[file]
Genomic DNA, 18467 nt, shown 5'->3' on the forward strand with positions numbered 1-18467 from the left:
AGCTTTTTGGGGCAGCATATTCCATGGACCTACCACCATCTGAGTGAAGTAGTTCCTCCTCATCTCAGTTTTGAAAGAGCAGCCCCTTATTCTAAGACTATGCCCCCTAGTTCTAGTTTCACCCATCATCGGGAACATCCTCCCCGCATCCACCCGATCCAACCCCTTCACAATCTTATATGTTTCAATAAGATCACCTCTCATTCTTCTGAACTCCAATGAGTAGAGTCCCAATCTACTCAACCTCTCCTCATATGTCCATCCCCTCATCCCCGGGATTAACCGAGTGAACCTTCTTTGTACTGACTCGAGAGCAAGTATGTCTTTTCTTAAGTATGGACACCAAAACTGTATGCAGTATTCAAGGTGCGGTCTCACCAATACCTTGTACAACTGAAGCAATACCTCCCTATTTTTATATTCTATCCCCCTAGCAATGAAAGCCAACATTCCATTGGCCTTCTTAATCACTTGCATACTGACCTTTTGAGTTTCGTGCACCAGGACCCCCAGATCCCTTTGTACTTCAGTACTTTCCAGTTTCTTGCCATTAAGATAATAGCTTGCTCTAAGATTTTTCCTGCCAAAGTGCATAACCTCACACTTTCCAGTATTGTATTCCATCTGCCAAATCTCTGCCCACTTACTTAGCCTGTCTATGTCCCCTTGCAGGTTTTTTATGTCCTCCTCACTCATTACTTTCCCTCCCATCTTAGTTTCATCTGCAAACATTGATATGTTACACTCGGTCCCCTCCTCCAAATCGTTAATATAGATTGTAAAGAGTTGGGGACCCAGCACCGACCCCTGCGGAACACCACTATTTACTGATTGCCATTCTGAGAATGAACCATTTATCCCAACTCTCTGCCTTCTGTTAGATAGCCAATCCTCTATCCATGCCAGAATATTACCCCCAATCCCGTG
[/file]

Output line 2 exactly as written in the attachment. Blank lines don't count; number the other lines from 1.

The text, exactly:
AGCTTTTTGGGGCAGCATATTCCATGGACCTACCACCATCTGAGTGAAGTAGTTCCTCCTCATCTCAGTTTTGAAAGAGCAGCCCCTTATTCTAAGACTATGCCCCCTAGTTCTAGTTTCACCCATCATCGGGAACATCCTCCCCGCATCCACCCGATCCAACCCCTTCACAATCTTATATGTTTCAATAAGATCACCTCTCATTCTTCTGAACTCCAATGAGTAGAGTCCCAATCTACTCAACCTCTCCTCATATGTCCATCCCCTCATCCCCGGGATTAACCGAGTGAACCTTCTTTGTACTGACTCGAGAGCAAGTATGTCTTTTCTTAAGTATGGACACCAAAACTGTATGCAGTATTCAAGGTGCGGTCTCACCAATACCTTGTACAACTGAAGCAATACCTCCCTATTTTTATATTCTATCCCCCTAGCAATGAAAGCCAACATTCCATTGGCCTTCTTAATCACTTGCATACTGACCTTTTGAGTTTCGTGCACCAGGACCCCCAGATCCCTTTGTACTTCAGTACTTTCCAGTTTCTTGCCATTAAGATAATAGCTTGCTCTAAGATTTTTCCTGCCAAAGTGCATAACCTCACACTTTCCAGTATTGTATTCCATCTGCCAAATCTCTGCCCACTTACTTAGCCTGTCTATGTCCCCTTGCAGGTTTTTTATGTCCTCCTCACTCATTACTTTCCCTCCCATCTTAGTTTCATCTGCAAACATTGATATGTTACACTCGGTCCCCTCCTCCAAATCGTTAATATAGATTGTAAAGAGTTGGGGACCCAGCACCGACCCCTGCGGAACACCACTATTTACTGATTGCCATTCTGAGAATGAACCATTTATCCCAACTCTCTGCCTTCTGTTAGATAGCCAATCCTCTATCCATGCCAGAATATTACCCCCAATCCCGTG